Dark doings from Boston to Alaska to inside the head

January 07, 2007|By Sarah Weinman | Sarah Weinman,Special to The Sun

The Killing Moon

Chuck Hogan

Blood and Circumstance

Frank Turner Hollon

McAdam/Cage / 170 pages / $23

Hollon's seventh novel ostensibly qualifies as a legal thriller, since the bulk of its story is told in pre-trial interview sessions between doctor and subject. But instead of dry back-and-forth, the questions raised by psychologist Ellis Andrews of his patient, Joel Stabler, open a series of cracked windows into a hazy search for truth in a sea of unreliability. For Stabler has confessed to the murder of his brother, Danny, claiming his brother, after years of schizophrenic episodes and a torturous childhood of abuse and neglect, begged him to do it. That Joel is not telling the full story is apparent almost immediately - especially when Andrews consults other family members, who share decidedly contrasting sides of the story - but Hollon isn't satisfied with making Joel an occasional unreliable narrator. Instead, he aims to make the reader question every fact, every statement and every assumption presented. That such a slim volume can pack in so much depth is testament to the author's ability to spin layers of meaning in deceptively simple prose, making Blood and Circumstance a gem that should not be overlooked.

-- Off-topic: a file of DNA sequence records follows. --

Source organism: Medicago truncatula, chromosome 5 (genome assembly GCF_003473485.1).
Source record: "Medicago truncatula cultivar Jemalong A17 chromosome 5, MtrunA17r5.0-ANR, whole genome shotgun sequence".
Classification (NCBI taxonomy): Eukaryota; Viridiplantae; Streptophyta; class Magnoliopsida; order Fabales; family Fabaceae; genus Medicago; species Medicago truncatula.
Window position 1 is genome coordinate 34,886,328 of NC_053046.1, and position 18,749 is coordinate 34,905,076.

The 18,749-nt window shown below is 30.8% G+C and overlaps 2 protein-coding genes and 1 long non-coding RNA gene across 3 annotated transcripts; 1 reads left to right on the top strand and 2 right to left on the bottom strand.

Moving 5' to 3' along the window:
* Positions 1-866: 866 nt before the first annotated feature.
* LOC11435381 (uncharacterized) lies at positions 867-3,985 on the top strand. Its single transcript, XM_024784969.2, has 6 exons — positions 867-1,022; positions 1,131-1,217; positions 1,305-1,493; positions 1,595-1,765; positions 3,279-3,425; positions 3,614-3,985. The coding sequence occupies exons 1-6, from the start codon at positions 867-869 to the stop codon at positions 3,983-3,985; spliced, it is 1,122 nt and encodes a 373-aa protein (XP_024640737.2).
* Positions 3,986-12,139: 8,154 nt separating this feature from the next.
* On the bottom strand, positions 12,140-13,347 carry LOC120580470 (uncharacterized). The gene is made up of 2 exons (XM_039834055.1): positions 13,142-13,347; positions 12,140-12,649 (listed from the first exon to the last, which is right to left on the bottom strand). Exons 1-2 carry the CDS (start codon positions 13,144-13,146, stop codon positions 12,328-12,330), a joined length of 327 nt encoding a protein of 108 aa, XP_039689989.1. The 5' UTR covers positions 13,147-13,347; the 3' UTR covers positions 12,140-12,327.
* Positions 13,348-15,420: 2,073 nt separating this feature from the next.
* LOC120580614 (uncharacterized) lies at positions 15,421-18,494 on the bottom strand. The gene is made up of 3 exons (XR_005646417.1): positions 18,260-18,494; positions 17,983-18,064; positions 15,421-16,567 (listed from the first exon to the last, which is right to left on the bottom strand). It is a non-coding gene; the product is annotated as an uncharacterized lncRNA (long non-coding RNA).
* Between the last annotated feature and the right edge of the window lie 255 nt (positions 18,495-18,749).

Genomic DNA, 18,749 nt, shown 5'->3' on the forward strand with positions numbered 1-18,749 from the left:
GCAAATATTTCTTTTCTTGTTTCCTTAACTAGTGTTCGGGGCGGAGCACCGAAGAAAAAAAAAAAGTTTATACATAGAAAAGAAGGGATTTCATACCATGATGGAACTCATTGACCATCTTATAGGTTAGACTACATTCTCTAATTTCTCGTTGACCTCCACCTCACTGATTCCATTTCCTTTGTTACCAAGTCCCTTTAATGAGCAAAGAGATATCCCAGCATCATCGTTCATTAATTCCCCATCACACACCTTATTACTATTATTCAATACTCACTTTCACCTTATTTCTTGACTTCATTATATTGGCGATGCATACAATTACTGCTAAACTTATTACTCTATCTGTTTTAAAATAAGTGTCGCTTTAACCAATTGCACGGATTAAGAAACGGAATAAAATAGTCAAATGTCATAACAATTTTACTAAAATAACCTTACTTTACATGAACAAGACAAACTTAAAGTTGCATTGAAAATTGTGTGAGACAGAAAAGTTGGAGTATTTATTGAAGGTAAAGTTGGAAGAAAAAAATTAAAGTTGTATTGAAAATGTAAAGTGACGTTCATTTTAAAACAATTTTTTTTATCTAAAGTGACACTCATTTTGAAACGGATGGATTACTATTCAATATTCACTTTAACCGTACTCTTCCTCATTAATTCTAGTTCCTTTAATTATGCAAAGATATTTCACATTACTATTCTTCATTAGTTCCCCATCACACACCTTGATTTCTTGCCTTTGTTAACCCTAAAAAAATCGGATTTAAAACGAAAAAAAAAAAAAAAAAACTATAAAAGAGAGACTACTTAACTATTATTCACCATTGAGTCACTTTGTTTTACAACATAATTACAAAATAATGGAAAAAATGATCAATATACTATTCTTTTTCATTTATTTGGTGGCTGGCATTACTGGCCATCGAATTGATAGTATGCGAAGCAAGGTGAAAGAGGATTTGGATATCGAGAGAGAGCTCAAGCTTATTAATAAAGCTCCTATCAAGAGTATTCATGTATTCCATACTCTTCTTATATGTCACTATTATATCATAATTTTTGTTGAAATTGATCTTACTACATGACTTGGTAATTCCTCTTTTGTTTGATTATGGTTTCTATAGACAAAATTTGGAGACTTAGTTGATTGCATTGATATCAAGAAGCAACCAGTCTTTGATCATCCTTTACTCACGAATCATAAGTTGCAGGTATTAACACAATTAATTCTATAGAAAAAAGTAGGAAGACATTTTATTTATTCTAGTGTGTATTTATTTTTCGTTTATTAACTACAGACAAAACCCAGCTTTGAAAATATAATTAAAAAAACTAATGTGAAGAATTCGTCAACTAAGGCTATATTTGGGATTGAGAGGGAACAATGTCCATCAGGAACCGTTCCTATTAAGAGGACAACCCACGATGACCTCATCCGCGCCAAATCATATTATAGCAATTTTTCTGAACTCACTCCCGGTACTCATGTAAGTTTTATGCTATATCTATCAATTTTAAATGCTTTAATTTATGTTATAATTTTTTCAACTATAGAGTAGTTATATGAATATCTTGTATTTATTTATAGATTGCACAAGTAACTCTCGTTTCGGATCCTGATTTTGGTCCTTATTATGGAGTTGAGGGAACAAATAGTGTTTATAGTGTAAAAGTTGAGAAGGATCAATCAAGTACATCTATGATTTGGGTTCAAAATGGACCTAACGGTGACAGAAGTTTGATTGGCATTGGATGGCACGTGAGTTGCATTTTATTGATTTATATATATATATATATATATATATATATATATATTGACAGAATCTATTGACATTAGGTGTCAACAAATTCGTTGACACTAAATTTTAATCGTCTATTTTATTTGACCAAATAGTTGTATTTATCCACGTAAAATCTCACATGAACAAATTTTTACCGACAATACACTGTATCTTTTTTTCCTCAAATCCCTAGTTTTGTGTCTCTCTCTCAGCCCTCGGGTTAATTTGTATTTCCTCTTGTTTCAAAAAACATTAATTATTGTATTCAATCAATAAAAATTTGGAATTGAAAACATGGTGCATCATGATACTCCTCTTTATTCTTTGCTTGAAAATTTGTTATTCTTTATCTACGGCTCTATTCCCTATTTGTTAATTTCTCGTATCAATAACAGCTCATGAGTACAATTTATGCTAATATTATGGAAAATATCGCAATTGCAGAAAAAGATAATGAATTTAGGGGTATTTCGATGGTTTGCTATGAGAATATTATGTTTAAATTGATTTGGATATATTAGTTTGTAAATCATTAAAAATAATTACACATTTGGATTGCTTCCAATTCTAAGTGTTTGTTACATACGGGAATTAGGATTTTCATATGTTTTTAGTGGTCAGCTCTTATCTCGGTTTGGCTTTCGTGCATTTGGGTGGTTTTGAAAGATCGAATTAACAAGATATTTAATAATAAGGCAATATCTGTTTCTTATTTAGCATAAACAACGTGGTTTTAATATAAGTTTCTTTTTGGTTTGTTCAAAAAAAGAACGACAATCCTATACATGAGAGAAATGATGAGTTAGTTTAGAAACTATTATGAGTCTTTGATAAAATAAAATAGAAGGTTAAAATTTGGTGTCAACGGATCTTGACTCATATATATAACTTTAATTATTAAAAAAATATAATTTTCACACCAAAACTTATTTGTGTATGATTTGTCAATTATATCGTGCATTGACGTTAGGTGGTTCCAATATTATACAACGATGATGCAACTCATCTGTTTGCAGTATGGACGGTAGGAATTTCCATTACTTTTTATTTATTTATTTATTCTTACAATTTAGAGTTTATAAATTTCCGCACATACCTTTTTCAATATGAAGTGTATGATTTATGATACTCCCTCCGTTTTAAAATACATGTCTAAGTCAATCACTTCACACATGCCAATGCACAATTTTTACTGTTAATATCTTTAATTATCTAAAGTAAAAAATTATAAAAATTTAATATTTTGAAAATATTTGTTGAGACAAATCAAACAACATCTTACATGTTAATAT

Sarah Weinman reviews crime fiction monthly for The Sun. Visit her at www.sarahweinman.com.

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